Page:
The simple solution to this problem is to allow ESOPs to own these practices, provided that the trustee or trustees of the ESOP are members of that profession. An exception should made for a transactional trustee hired for the purpose of making sure the purchase of shares by the ESOP trust from a non-ESOP owner is for not more than fair market value, as required by the Employee Retirement Income Security Act (ERISA). This transactional trustee would not have an ongoing role in making decisions about the shares in the plan and would be replaced after the transaction by a qualifying individual. The law could also require that the board be composed of a majority of qualifying individuals.
The appendix to this memo provides background on ESOPs and other forms of broad-based ownership.
How Do ESOPs Work?
ESOPs are a kind of employee benefit plan that can be used to buy out an owner and transfer ownership to employees in part or in whole, all while creating a qualified retirement plan at no cost to the employees. This is accomplished through the unique transaction structure that is available to ESOPs under law: the ESOP trust can borrow money to buy the shares of the departing owner(s), with the company making cash contributions to the plan to enable it to repay the loan over time. Alternatively, the company may contribute new shares of its own stock and/or use cash to buy existing shares without a loan. Regardless of how the plan acquires stock, company contributions to the trust are tax-deductible, within certain limits.
Shares in the trust are allocated to individual employee accounts. Generally, all full-time employees are included after a year of service. When employees leave the company, they receive their stock, which the company must buy back from them at its fair market value (unless there is a public market for the shares). Private companies must have an annual outside valuation to determine the price of their shares.[iv]
From the perspective of the selling owner, it makes sense to fund an ESOP at a higher rate than other benefit plans such as 401(k)s because the ESOP accomplishes multiple goals—in addition to being an employee benefit, it also provides a succession plan that fairly compensates the selling owner and introduces unique tax advantages for both the owner and the company. ESOPs have proven to be a sustainable form of company ownership. Not only do these employee-owned companies generally continue to thrive, this unique ownership structure often improves company performance.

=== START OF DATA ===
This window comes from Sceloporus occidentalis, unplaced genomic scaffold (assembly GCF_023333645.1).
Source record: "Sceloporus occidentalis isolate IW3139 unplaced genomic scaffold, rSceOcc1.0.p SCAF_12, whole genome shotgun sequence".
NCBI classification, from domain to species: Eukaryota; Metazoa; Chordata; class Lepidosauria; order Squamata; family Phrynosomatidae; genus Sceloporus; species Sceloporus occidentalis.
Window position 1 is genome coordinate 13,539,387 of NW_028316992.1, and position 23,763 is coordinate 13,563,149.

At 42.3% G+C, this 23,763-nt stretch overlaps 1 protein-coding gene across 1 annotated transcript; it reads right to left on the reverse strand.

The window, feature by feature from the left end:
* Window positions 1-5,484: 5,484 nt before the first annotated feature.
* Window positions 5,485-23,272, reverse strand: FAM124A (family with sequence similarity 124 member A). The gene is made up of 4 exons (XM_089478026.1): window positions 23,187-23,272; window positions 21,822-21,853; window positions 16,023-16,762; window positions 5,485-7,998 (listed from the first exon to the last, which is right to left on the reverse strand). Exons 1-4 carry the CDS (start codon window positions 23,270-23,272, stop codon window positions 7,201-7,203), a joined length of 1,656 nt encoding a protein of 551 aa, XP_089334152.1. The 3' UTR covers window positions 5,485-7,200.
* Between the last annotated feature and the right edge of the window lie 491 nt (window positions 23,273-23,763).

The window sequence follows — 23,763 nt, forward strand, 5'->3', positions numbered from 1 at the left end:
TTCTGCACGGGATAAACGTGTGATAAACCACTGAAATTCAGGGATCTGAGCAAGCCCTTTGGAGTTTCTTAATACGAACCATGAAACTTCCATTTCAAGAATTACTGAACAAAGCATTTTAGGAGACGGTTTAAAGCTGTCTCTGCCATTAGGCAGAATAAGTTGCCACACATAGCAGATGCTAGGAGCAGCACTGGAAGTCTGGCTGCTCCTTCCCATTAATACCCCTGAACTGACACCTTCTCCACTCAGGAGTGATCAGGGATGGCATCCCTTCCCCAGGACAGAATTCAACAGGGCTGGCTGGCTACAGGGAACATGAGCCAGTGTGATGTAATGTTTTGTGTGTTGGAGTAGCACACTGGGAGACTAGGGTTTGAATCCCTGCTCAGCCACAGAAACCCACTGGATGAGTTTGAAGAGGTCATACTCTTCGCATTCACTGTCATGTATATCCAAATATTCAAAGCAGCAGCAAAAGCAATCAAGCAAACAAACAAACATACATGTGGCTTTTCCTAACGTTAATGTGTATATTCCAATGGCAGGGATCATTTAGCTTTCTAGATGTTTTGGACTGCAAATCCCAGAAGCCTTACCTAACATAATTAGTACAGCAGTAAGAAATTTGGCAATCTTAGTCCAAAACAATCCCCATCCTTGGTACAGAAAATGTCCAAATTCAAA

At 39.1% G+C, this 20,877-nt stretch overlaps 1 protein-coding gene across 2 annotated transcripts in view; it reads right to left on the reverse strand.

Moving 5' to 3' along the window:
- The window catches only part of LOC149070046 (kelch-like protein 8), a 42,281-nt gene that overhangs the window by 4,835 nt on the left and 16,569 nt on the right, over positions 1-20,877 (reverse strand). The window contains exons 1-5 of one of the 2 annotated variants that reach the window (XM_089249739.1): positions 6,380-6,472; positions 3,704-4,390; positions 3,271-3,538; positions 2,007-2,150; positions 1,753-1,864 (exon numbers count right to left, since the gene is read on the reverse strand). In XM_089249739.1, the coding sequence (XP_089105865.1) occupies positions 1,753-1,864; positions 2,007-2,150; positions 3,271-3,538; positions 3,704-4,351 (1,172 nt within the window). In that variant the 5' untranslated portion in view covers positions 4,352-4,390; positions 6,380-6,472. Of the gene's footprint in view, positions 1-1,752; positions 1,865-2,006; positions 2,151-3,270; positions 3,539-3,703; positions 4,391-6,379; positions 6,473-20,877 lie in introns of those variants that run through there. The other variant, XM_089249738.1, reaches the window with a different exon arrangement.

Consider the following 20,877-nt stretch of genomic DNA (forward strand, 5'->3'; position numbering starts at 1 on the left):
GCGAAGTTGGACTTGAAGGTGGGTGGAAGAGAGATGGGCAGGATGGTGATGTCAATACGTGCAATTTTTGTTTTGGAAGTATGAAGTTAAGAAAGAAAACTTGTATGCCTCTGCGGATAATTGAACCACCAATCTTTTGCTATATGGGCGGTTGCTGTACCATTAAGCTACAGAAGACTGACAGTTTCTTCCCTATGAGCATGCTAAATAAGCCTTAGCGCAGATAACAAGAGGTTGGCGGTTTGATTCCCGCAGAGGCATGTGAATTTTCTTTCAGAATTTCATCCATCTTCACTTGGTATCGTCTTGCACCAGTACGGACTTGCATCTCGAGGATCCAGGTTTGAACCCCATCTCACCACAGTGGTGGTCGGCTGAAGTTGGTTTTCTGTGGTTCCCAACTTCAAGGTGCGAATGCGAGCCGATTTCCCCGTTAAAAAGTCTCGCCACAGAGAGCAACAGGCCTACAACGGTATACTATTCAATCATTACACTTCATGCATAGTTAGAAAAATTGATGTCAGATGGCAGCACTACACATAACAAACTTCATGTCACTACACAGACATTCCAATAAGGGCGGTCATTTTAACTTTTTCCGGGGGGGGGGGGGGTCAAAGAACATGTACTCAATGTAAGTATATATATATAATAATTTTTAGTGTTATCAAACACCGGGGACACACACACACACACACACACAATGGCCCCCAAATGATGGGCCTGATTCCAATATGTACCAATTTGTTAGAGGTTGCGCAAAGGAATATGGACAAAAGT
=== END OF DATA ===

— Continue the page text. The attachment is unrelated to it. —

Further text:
Currently, there are around 6,660 ESOPs in the United States, holding total assets of nearly $1.4 trillion.[v] These plans cover 14.2 million participants.
At the company level, ESOPs have been associated with greater firm performance, productivity, and job stability. Employee ownership has been linked to greater employment stability in the face of an economic downturn, and firms with employee ownership were more likely to survive the last two recessions.[vi]
Privately held ESOPs generally intend their ESOPs to be permanent[vii] such that they have structural reasons to buck the trend of “short-termism” often seen in publicly traded companies and private equity firms that can have negative impacts on workers and communities.[viii]
First and foremost, these companies create retirement savings at a time when the median retirement savings among Americans without traditional pensions is zero.[ix]
ESOP companies tend to lay off employees at lower rates compared to other companies. National surveys show that among employees at private firms both actual layoffs and the perceived likelihood of being laid off are lower for employee-owners than for nonowners.[x]
This increased job tenure translates into quantifiable benefits for workers in ESOPs. An ongoing analysis of panel data from the National Longitudinal Survey comparing younger workers with ESOPs to similar workers without such a benefit finds the median job tenure of employee-owners is 5.1 years, 46% greater than the 3.5 years for those without an ESOP. This translates into appreciably higher median household wealth for ESOP workers.[xi]
Worker Cooperatives and Employee-Owned Trusts
Worker cooperatives and employee-owned trusts are the two other most important models for broad-based employee ownership. There are currently several hundred worker cooperatives, with the large majority employing fewer than 50 people. So they are much less numerous and employ far fewer people than ESOPs, partly because they do not have all the same tax benefits and partly because of their more restrictive rules. For the right company, however, they can be a very good (and less expensive and complicated) fit. Employee-owned trusts are common in the UK, but only starting to gain interest in the U.S. Project Equity, a nonprofit promoting these models, provides a good description of these approaches, which we have included here with its permission.